As the 4/20 celebration goes up in smoke, police have released the list of arrests and incidents associated with the mostly peaceful event.
Police made a total of 10 arrests, four of which for possession and sale of marijuana. There were two arrests related to possession of opiates and opiates for sale, police said.
There was a warrant arrest, a person arrested for malicious mischief and two arrests for possession of a loaded firearm, one of which also was booked on charges of being a parolee with a loaded firearm and in possession of hashish.
Three people were cited, one for having an open container and resisting police, another for a sit-lie law violation and another for peddling without a permit.
Park rangers issued 10 citations, police said, for infractions that included vending, barbecuing and amplified sound.
Four people needed medical attention during the festivities. One person suffered a seizure at Alvord Lake near Haight and Stanyan streets, police said. A 16-year-old was treated medically at Hippie Hill for an unknown condition. A 20-year-old was treated for intoxication and overdose near the Sharon Arts building and another person sustained an abrasion injury near Haight and Ashbury streets, police said.
Late Sunday there was word that shots had been fired in the park but police said there was no evidence or injuries reported to support that allegation.
Police had warned last week that they wouldn't tolerate overtly offensive or obnoxious behavior during the celebration.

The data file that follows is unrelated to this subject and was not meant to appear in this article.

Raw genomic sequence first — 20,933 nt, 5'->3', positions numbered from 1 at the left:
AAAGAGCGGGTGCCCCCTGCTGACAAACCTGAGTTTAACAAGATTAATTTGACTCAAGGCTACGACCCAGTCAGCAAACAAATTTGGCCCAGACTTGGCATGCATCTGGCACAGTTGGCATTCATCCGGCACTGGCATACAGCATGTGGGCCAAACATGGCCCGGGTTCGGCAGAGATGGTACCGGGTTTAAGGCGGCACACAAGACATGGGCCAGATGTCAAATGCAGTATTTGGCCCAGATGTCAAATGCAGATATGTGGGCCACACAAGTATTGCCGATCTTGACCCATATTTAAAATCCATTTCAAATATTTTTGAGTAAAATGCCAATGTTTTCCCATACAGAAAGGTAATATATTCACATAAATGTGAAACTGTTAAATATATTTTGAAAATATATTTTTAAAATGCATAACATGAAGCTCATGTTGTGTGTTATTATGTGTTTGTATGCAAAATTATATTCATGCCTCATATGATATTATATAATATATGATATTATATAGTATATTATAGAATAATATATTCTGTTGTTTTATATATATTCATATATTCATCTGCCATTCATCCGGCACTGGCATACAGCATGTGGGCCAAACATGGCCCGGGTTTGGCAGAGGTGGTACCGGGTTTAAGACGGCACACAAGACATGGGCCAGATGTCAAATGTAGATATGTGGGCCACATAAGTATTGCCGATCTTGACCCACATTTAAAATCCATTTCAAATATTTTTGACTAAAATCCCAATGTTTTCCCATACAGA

The biggest problem for The City the celebration has caused is the cleanup of the tons of trash revelers have left behind.
Last year's celebration attracted about 15,000 people who left a mess that took about $10,000 to clean up, city officials said.
Despite estimated crowds of about the same size this year, the park was left in better condition than last year, though it was still "heavily impacted," San Francisco Recreation and Park Department spokeswoman Connie Chan said.
She said the city took a more proactive approach in managing the event this year. Though it remains unpermitted, the city put out trash bins and sent a crew of 20 workers out Sunday evening to begin cleanup work.
Cleanup crews have been back in the park since 6 a.m. today and Chan said that they expected to complete work around noon. Primarily the mess consisted of trash left behind, but she said some people dumped barbecue coals out, damaging the grass.
Chan did not yet have an estimate for the cleanup costs this year.
Bay City News contributed to this report.